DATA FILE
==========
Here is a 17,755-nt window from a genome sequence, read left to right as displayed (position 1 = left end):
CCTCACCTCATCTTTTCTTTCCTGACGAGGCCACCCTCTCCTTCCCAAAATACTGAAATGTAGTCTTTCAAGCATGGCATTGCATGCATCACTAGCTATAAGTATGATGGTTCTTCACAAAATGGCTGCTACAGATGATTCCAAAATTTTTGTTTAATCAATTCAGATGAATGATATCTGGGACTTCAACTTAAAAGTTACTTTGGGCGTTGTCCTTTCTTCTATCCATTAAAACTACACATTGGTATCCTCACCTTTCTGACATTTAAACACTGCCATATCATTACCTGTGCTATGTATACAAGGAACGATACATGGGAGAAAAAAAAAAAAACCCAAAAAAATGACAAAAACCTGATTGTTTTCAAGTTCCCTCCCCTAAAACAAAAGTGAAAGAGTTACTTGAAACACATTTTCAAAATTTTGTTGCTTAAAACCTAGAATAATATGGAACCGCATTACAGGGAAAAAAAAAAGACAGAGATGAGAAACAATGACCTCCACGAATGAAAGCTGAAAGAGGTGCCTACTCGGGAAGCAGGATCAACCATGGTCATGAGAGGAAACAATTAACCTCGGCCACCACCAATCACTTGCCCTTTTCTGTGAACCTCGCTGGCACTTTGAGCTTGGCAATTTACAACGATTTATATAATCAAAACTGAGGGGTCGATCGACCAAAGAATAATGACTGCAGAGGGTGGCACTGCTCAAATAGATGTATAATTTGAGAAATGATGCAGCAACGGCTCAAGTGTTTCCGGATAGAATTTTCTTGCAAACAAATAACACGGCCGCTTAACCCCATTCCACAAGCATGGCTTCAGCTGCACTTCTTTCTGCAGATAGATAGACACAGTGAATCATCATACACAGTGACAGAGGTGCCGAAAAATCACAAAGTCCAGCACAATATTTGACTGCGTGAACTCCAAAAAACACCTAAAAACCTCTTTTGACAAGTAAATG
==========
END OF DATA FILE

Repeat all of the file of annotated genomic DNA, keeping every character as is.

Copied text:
Here is a 17,755-nt window from a genome sequence, read left to right as displayed (position 1 = left end):
CCTCACCTCATCTTTTCTTTCCTGACGAGGCCACCCTCTCCTTCCCAAAATACTGAAATGTAGTCTTTCAAGCATGGCATTGCATGCATCACTAGCTATAAGTATGATGGTTCTTCACAAAATGGCTGCTACAGATGATTCCAAAATTTTTGTTTAATCAATTCAGATGAATGATATCTGGGACTTCAACTTAAAAGTTACTTTGGGCGTTGTCCTTTCTTCTATCCATTAAAACTACACATTGGTATCCTCACCTTTCTGACATTTAAACACTGCCATATCATTACCTGTGCTATGTATACAAGGAACGATACATGGGAGAAAAAAAAAAAAACCCAAAAAAATGACAAAAACCTGATTGTTTTCAAGTTCCCTCCCCTAAAACAAAAGTGAAAGAGTTACTTGAAACACATTTTCAAAATTTTGTTGCTTAAAACCTAGAATAATATGGAACCGCATTACAGGGAAAAAAAAAAGACAGAGATGAGAAACAATGACCTCCACGAATGAAAGCTGAAAGAGGTGCCTACTCGGGAAGCAGGATCAACCATGGTCATGAGAGGAAACAATTAACCTCGGCCACCACCAATCACTTGCCCTTTTCTGTGAACCTCGCTGGCACTTTGAGCTTGGCAATTTACAACGATTTATATAATCAAAACTGAGGGGTCGATCGACCAAAGAATAATGACTGCAGAGGGTGGCACTGCTCAAATAGATGTATAATTTGAGAAATGATGCAGCAACGGCTCAAGTGTTTCCGGATAGAATTTTCTTGCAAACAAATAACACGGCCGCTTAACCCCATTCCACAAGCATGGCTTCAGCTGCACTTCTTTCTGCAGATAGATAGACACAGTGAATCATCATACACAGTGACAGAGGTGCCGAAAAATCACAAAGTCCAGCACAATATTTGACTGCGTGAACTCCAAAAAACACCTAAAAACCTCTTTTGACAAGTAAATG